Paying for Care in a Care Home
During the coronavirus (COVID-19) pandemic, we have made changes to our services for vulnerable adults to make sure that they are both effective and safe.
See further information about changes to services.
How much you have to pay.
You pay towards any care and support that you need. We work out how much you pay by completing of a financial assessment.
How much you pay will differ from person to person and depends on your financial circumstances. If you need care from a registered nurse, the NHS should pay for this.
Once you have been assessed as being eligible for care and support, your allocated worker will calculate the cost of that care which is known as your personal budget. Your care assessment is totally separate to your financial assessment.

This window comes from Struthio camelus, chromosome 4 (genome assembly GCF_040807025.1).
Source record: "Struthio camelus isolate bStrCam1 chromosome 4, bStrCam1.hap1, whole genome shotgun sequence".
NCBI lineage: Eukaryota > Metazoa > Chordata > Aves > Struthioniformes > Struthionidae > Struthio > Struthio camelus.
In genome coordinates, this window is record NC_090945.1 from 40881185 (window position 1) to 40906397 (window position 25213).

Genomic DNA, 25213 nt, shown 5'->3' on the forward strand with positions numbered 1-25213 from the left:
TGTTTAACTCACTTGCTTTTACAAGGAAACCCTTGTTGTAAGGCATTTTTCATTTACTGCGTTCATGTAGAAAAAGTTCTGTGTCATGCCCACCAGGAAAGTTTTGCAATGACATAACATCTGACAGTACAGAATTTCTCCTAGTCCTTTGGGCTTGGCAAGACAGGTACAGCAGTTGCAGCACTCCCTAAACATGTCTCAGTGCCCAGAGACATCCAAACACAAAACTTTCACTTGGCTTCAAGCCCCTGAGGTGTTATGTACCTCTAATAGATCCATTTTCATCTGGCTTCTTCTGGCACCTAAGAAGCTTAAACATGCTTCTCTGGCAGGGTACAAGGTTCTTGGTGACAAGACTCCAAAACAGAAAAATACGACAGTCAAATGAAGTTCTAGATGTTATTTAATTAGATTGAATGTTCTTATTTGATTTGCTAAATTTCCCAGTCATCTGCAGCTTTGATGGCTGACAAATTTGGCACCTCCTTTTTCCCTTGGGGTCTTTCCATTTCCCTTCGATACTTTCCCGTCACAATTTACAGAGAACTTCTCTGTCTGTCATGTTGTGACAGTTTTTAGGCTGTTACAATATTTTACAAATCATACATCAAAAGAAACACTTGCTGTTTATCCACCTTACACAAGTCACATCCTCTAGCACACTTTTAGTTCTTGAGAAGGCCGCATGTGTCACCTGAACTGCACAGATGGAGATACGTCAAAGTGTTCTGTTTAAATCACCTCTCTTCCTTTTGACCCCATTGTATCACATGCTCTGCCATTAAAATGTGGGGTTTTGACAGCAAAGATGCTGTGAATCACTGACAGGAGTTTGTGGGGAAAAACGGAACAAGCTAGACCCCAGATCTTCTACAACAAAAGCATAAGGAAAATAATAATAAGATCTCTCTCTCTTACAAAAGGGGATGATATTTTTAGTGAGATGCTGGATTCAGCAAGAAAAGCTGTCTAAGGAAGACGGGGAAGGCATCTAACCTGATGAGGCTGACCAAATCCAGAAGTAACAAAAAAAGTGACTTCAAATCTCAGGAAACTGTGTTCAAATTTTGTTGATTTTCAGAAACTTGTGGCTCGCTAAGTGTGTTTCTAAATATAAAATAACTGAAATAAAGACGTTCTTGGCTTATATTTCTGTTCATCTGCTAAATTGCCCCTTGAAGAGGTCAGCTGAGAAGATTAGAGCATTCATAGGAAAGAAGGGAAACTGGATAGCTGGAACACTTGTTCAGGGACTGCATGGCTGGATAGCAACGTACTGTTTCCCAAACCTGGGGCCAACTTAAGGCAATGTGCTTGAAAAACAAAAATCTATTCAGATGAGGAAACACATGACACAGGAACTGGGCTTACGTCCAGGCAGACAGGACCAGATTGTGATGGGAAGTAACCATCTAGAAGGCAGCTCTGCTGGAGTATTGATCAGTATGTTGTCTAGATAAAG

What we pay towards care in a home
The fees charged by care homes vary. We pay a standard amount towards care, per week, as follows:
- £385 for standard residential care for older people.
- £505 for higher residential care for older people.
- £505 for nursing care.
- £565 for dementia care.
Who do we help with care costs?
We can contribute to your care costs if you have less than £23,250 in savings and we agree that staying in a care home is the best way of meeting your needs.
We pay up to our standard rates for the first 12 weeks. If your accommodation costs more than our standard rate the extra money will have to be made up by a third party.
If you are living in a care home that charges more than we pay and your capital is likely to fall below £23,250, you should contact us as soon as your capital reaches £30,000.
If you do not wish to have a financial assessment or have capital in excess of £23,250 you will be required to pay the full cost of your care and support. If you have a property and you want to delay selling it, you may qualify for our Deferred Payment Scheme.